Abbreviations
 Bo:

boiling number, q_{channel,x} / (Gh_{ fg })
 Co:

convection number, (1/χ_{v,x} − 1)^{0.8}(ρ_{g} / ρ_{l})^{0.5}
 C:

concentration
 Cp:

specific heat capacity (J/kgK)
 Dh:

hydraulic diameter (m) 2H_{channel}W_{channel} / (H_{channel} + W_{channel})
 e:

channel thickness (m)
 F:

forced convection enhancement factor
 Fr:

Froude number, G^{2}/(ρ^{2}gD_{h})
 g:

gravity (m/s^{2})
 G:

mass flux (kg/m^{2}s)
 h:

heat transfer coefficient (W/m^{2}K)
 hfg:

latent heat of vaporization (J/kg)
 Hchannel:

channel height (m)
 L:

channel length (m)
 $\stackrel{\xb7}{m}$ :

mass flow rate (kg/s)
 M:

molar mass (kg/kmol)
 Nchannel:

number of channels
 Nu:

Nusselt number
 PR:

reduced pressure, P/P_{crit}
 Pr:

Prandtl number
 q:

heat flux (W/m^{2})
 Re:

Reynolds number, GD_{h}/μ
 S:

nucleate boiling suppression factor
 T:

temperature (K)
 TR:

reduced temperature, T/T_{crit}
 Wchannel:

channel width (m)
 We:

Weber number, G^{2}D_{h}/(σρ_{l})
 χ:

vapor quality
 x:

axial coordinate (m)
 y:

axial coordinate (m). Greek letters: Δ, increment, standard deviation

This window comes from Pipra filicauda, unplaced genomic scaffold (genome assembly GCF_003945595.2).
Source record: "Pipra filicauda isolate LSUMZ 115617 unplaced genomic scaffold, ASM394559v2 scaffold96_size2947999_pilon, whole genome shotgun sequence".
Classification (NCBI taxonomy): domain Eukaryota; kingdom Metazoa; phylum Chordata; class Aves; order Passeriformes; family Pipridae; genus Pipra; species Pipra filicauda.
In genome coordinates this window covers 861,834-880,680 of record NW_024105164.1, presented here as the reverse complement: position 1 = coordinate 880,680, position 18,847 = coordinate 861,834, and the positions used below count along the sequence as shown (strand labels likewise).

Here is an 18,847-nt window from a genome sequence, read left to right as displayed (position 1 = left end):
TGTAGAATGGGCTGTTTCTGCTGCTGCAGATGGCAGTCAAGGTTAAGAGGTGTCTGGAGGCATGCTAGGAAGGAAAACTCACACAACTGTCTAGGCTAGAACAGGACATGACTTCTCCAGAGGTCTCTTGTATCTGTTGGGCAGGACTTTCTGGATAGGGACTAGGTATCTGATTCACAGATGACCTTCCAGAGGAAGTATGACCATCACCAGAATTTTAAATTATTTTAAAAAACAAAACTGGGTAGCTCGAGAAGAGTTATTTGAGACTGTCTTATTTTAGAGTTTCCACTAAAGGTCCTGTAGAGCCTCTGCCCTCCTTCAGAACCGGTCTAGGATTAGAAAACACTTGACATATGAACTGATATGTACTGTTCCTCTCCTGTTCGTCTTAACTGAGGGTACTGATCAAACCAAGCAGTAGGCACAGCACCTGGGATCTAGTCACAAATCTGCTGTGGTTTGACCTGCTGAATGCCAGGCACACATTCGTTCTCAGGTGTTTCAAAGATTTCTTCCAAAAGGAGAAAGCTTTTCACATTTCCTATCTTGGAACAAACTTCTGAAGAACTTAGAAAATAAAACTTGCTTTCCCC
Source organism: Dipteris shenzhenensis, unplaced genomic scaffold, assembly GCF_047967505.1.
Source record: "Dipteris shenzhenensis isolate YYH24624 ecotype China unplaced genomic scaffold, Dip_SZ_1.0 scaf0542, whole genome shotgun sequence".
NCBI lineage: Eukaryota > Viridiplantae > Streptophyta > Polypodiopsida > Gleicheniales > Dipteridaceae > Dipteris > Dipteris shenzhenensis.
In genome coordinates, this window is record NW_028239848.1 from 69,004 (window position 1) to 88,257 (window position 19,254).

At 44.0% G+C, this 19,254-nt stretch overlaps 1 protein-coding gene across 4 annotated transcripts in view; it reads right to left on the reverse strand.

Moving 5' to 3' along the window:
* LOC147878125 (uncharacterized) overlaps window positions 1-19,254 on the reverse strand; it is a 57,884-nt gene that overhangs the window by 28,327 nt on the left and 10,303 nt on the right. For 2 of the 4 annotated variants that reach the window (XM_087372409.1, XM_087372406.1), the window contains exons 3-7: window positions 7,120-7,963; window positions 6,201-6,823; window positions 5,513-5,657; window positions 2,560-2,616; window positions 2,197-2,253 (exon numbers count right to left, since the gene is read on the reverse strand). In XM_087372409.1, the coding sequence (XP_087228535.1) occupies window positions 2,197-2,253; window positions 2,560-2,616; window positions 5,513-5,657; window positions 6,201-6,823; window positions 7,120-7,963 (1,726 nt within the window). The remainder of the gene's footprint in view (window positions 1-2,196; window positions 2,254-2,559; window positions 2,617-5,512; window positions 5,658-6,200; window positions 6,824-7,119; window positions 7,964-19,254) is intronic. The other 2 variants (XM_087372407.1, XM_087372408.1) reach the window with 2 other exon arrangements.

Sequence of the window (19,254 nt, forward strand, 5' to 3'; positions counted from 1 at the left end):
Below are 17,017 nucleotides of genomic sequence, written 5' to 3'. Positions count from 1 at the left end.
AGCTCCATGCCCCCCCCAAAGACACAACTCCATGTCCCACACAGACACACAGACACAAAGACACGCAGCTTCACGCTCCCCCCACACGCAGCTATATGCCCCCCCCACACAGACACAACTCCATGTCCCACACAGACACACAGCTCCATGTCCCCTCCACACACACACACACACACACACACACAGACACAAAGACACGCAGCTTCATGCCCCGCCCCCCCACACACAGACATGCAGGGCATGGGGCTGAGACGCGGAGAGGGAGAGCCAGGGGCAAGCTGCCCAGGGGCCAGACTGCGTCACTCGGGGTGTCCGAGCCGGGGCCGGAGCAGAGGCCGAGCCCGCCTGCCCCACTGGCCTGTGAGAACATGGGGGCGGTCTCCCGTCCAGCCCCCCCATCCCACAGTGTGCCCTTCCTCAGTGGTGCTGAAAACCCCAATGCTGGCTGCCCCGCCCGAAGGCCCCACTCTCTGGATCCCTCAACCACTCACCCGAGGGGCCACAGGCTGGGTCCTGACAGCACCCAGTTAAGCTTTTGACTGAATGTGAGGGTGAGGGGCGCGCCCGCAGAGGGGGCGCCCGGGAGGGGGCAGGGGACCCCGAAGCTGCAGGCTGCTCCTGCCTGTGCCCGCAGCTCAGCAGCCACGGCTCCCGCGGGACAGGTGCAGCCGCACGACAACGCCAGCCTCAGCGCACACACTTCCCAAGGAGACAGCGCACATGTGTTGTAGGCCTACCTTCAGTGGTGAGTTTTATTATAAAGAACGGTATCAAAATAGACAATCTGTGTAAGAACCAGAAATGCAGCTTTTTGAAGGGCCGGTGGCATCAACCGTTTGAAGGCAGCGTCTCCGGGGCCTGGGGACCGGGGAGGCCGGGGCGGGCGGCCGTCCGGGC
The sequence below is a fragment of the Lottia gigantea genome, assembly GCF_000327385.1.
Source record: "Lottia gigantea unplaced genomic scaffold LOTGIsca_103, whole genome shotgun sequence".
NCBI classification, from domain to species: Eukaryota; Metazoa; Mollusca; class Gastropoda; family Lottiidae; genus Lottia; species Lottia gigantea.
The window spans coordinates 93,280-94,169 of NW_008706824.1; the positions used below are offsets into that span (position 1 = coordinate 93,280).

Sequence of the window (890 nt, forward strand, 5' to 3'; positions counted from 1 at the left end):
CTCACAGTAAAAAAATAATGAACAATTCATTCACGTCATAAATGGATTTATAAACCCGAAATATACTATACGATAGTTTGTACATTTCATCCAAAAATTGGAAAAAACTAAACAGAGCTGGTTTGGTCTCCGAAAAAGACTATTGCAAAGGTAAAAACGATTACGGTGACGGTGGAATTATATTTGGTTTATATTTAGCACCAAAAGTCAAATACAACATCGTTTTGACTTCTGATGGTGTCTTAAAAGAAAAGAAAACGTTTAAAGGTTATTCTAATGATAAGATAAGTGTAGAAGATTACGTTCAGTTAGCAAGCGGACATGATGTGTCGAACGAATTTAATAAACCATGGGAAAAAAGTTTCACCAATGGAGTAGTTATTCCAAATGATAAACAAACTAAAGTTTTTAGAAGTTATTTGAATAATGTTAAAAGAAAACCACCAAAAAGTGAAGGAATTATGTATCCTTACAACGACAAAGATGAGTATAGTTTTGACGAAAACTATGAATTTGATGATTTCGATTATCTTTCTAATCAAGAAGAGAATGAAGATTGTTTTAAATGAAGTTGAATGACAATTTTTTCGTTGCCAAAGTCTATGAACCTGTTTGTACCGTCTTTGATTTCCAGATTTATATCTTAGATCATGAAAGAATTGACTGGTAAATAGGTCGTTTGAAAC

λ:

thermal conductivity (W/m K)
 ξ:

channel surface roughness (μm)
 μ:

dynamic viscosity (kg/ms)
 ρ:

density (kg/m^{3})
 σ:

surface tension (N/m)
 φ:

volume fraction. Subscripted letters: bf, base fluid
 crit:

critical point
 eff:

effective
 g:

gas
 go:

gas only
 f:

fluid
 k:

index, gas or liquid: l, liquid
 lo:

liquid only
 m:

average
 nb:

nucleate boiling
 nf:

nanofluid
 p:

solid nanoparticles
 s:

surface
 sat:

saturation
 sp:

single phase
 tp:

two phase
 v:

vapor
 w:

wall
 x:

local value.
Declarations
Acknowledgment
The authors of this article would like to thank the French Ministry of Industry and Commerce (DGCIS) for the funding of this work, which is integrated in the European project OPERANET2 labeled by CelticPlus.
Authors’ Affiliations